Spatial orientation

Spatial orientation
Forwards, backwards, over, under . . . It’s not easy making sense of spatial orientation terms!

For young children, spatial orientation terms such as forwards, backwards, over, and under aren’t easy to understand. But they gradually get the hang of these words by hearing them in different contexts.

What are spatial orientation terms?

Spatial orientation terms are words used to situate people and objects in relation to each other in space. Examples include forwards and backwards, above and below, and up and down.

Initially, children understand these words in relation to themselves (e.g., “The book is next to me”). Eventually, they learn how these same words can be used to describe objects in relation to each other (e.g., “The book is next to the little truck”).

Around 1½ to 2 years of age, children begin to understand the simplest spatial orientation terms, such as in, up, down, on, and under.

At 3 to 5 years of age, they can understand and use several spatial orientation words. They have an increasingly firm grasp of more complex terms such as forwards, backwards, and between. The terms left and right, meanwhile, are generally mastered around age 5 to 7.

When a child begins to understand spatial orientation terms, it indicates that they’re getting comfortable with more abstract words. Understanding these terms helps children follow day-to-day instructions and, eventually, their routine at school.

Activities to help your child understand spatial orientation terms

You can improve your child’s understanding of spatial orientation terms by giving them concrete examples of how to use these words in everyday life. Playing games is also a great way to help them learn. Here are some activities to do with your little one based on their age.

Age 1 to 3

  • Ask your child to place various objects in a box.
  • Ask them to throw their ball up in the air.
  • Ask them to stick magnets on the fridge, up high or down low.
  • Ask them to place a toy on or under a piece of furniture.
  • Ask them to go hide under the table, under a blanket, etc.
  • Fashion a mini obstacle course and describe what your child is doing as they go through it: “You’re crawling under the chair,” “You’re walking on the cushions,” etc.
  • Build a tower of blocks with your child and say what you’re doing out loud: “I’m putting the red block on top of the blue block,” etc.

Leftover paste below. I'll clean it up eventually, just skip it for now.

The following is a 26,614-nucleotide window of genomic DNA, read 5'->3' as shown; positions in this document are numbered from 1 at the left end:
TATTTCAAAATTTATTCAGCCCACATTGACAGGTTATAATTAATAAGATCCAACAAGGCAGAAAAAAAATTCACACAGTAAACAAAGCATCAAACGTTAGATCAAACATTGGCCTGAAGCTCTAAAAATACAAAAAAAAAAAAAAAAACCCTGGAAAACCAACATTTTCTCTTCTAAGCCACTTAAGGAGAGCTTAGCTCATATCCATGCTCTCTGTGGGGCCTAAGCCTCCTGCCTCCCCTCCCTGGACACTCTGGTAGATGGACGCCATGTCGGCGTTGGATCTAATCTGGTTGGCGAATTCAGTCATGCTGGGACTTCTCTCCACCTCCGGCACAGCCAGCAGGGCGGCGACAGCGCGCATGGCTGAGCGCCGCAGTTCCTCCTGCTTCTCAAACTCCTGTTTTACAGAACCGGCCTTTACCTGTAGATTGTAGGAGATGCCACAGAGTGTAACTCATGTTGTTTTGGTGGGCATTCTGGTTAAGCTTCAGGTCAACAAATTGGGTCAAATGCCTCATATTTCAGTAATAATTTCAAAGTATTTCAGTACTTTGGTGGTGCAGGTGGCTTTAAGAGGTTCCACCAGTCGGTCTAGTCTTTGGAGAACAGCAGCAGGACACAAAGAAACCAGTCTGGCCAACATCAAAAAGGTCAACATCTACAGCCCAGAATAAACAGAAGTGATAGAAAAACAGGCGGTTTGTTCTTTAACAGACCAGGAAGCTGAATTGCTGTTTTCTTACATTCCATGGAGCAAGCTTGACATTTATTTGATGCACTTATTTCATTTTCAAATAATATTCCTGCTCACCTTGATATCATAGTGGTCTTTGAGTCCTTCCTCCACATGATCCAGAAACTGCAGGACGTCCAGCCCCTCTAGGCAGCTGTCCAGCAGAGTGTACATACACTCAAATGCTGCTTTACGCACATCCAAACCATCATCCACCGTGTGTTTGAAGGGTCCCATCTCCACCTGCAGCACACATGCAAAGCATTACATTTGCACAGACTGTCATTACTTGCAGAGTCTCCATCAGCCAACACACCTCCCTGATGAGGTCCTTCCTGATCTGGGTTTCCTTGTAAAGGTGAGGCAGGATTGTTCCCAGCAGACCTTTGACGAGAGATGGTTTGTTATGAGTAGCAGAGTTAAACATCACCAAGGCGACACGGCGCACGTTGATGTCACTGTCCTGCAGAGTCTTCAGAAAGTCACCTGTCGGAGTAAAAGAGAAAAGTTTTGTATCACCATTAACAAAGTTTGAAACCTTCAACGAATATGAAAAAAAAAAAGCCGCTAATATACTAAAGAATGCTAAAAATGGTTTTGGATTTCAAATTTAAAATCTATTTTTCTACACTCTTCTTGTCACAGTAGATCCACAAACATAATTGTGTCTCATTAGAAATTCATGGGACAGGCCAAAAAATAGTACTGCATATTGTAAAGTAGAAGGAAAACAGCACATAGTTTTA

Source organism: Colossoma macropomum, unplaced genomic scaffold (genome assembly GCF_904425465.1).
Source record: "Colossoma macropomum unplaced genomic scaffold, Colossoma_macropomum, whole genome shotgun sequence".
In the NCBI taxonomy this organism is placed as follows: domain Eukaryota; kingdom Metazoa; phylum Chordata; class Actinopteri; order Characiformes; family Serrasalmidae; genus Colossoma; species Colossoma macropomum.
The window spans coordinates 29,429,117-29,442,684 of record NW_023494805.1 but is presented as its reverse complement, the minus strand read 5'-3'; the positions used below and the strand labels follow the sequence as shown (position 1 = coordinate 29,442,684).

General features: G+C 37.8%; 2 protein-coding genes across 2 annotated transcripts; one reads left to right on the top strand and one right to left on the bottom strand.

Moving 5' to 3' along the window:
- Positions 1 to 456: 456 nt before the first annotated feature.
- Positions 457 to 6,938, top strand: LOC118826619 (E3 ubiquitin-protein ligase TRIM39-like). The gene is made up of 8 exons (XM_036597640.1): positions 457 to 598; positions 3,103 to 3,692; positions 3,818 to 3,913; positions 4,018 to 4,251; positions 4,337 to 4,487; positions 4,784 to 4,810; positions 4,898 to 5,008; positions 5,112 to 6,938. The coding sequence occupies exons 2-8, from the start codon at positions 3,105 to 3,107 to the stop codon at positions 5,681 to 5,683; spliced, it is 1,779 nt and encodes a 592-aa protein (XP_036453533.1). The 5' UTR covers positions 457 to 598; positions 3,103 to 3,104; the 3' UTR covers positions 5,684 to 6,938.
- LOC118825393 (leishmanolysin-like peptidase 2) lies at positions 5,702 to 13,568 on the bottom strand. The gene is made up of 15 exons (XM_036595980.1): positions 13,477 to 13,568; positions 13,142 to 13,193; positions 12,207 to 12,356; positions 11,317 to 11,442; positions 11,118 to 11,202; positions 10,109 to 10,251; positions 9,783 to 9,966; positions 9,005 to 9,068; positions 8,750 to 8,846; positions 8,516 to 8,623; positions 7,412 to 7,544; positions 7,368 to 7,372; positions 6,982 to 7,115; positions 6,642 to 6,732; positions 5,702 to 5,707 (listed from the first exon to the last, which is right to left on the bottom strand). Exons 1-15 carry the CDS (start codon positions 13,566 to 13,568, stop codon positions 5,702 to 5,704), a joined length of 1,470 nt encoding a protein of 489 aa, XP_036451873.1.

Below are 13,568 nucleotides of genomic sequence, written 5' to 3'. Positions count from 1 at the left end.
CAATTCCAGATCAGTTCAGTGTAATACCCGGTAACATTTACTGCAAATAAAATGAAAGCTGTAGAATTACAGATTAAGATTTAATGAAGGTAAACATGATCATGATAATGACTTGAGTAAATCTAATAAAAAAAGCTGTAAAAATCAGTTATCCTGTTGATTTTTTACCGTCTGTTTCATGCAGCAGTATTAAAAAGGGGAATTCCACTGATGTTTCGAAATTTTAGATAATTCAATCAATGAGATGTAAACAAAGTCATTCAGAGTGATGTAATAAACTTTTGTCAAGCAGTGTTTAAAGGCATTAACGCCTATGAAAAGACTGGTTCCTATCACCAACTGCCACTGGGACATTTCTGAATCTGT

Age 3 to 5

  • Continue to use spatial orientation terms regularly when talking to your child. You can describe the things they do throughout the day and during playtime. In the car, for example, you can say: “You’re sitting behind me.”
  • Compare two opposing concepts: “The cat is on top of your bed” versus “The doll is under your bed.”
  • While your child is doodling, ask them to draw an object next to, under, near, or far away from another object in their picture.
  • At mealtime, explain where to put the utensils. For example: “Put the spoon beside the knife.”
  • Play detective with your child by asking them to find an object you’ve hidden. You can give them instructions such as, “Look for the plushie under the bed.”
  • Give your child instructions while they play with toy animals or figurines. For example: “Take the pig up to the barn” or “Hide the horse behind the sheep.”
  • At story time, read your little one books about opposites. These books often feature spatial orientation terms. You can borrow some from your local library.
  • Practise spatial orientation terms when playing building games. For example, ask your child to place a block “in between” the blue and red blocks in their creation.


Things to keep in mind

  • Children begin to understand spatial orientation terms around age 1½ to 2. They get the hang of these words by hearing them in different contexts.
  • Knowing spatial orientation terms helps children understand instructions.
  • Spatial orientation words are common in everyday speech, so they’re easy to incorporate into activities and games with your child.


Naître et grandir

Scientific review: Marie-Ève Bergeron-Gaudin, M.Sc., speech-language pathologist
Research and copywriting: The Naître et grandir team
Updated: October 2019



Sources and references

For parents

  • Bergeron-Gaudin, Marie-Ève. J’apprends à parler : le développement du langage de 0 à 5 ans. Montreal, Éditions du CHU Sainte-Justine, 2018, 184 pp.
  • Bouchard, Caroline. Le développement global de l’enfant de 0 à 6 ans en contextes éducatifs. Quebec City, Presses de l’Université du Québec, 2019, 516 pp.

For kids

  • Dufresne, Rhéa, and Josée Masse. Dessus dessous. Montreal, Éditions de l’Isatis, 2016, 28 pp.